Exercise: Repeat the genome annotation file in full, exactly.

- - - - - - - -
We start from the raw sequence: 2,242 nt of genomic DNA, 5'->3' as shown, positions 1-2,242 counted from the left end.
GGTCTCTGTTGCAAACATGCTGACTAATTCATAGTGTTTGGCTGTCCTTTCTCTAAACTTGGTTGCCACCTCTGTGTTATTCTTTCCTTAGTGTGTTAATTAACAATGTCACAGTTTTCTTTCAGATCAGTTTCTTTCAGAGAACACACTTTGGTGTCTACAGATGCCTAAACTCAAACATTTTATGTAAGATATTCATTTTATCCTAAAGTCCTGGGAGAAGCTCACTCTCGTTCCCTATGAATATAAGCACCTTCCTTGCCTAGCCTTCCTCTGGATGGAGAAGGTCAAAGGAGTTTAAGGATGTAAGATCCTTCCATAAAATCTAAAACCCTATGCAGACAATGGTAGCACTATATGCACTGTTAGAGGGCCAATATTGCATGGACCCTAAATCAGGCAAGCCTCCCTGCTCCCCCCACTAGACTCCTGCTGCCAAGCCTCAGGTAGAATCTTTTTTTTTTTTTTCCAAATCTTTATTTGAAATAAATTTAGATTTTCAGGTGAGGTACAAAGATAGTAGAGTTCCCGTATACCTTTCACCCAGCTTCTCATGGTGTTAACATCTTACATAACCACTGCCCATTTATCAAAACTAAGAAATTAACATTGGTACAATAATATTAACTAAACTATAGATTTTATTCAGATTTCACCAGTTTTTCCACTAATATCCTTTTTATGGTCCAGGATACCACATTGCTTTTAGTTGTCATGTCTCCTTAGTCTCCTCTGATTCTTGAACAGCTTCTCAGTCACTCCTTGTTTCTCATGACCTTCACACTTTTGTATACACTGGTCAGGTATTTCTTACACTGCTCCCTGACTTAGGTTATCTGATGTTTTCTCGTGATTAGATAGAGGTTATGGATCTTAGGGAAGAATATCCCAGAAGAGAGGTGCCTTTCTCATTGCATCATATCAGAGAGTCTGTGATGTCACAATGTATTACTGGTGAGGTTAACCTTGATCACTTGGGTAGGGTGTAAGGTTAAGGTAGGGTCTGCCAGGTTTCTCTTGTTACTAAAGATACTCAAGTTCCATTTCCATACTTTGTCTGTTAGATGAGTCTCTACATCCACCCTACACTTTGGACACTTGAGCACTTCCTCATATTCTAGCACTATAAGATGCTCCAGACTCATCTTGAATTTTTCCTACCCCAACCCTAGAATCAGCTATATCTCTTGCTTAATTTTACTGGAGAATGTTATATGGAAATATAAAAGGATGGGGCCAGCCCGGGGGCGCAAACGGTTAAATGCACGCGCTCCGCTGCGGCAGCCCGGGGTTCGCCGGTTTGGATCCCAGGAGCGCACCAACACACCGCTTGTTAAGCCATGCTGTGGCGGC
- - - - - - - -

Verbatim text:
We start from the raw sequence: 2,242 nt of genomic DNA, 5'->3' as shown, positions 1-2,242 counted from the left end.
GGTCTCTGTTGCAAACATGCTGACTAATTCATAGTGTTTGGCTGTCCTTTCTCTAAACTTGGTTGCCACCTCTGTGTTATTCTTTCCTTAGTGTGTTAATTAACAATGTCACAGTTTTCTTTCAGATCAGTTTCTTTCAGAGAACACACTTTGGTGTCTACAGATGCCTAAACTCAAACATTTTATGTAAGATATTCATTTTATCCTAAAGTCCTGGGAGAAGCTCACTCTCGTTCCCTATGAATATAAGCACCTTCCTTGCCTAGCCTTCCTCTGGATGGAGAAGGTCAAAGGAGTTTAAGGATGTAAGATCCTTCCATAAAATCTAAAACCCTATGCAGACAATGGTAGCACTATATGCACTGTTAGAGGGCCAATATTGCATGGACCCTAAATCAGGCAAGCCTCCCTGCTCCCCCCACTAGACTCCTGCTGCCAAGCCTCAGGTAGAATCTTTTTTTTTTTTTTCCAAATCTTTATTTGAAATAAATTTAGATTTTCAGGTGAGGTACAAAGATAGTAGAGTTCCCGTATACCTTTCACCCAGCTTCTCATGGTGTTAACATCTTACATAACCACTGCCCATTTATCAAAACTAAGAAATTAACATTGGTACAATAATATTAACTAAACTATAGATTTTATTCAGATTTCACCAGTTTTTCCACTAATATCCTTTTTATGGTCCAGGATACCACATTGCTTTTAGTTGTCATGTCTCCTTAGTCTCCTCTGATTCTTGAACAGCTTCTCAGTCACTCCTTGTTTCTCATGACCTTCACACTTTTGTATACACTGGTCAGGTATTTCTTACACTGCTCCCTGACTTAGGTTATCTGATGTTTTCTCGTGATTAGATAGAGGTTATGGATCTTAGGGAAGAATATCCCAGAAGAGAGGTGCCTTTCTCATTGCATCATATCAGAGAGTCTGTGATGTCACAATGTATTACTGGTGAGGTTAACCTTGATCACTTGGGTAGGGTGTAAGGTTAAGGTAGGGTCTGCCAGGTTTCTCTTGTTACTAAAGATACTCAAGTTCCATTTCCATACTTTGTCTGTTAGATGAGTCTCTACATCCACCCTACACTTTGGACACTTGAGCACTTCCTCATATTCTAGCACTATAAGATGCTCCAGACTCATCTTGAATTTTTCCTACCCCAACCCTAGAATCAGCTATATCTCTTGCTTAATTTTACTGGAGAATGTTATATGGAAATATAAAAGGATGGGGCCAGCCCGGGGGCGCAAACGGTTAAATGCACGCGCTCCGCTGCGGCAGCCCGGGGTTCGCCGGTTTGGATCCCAGGAGCGCACCAACACACCGCTTGTTAAGCCATGCTGTGGCGGC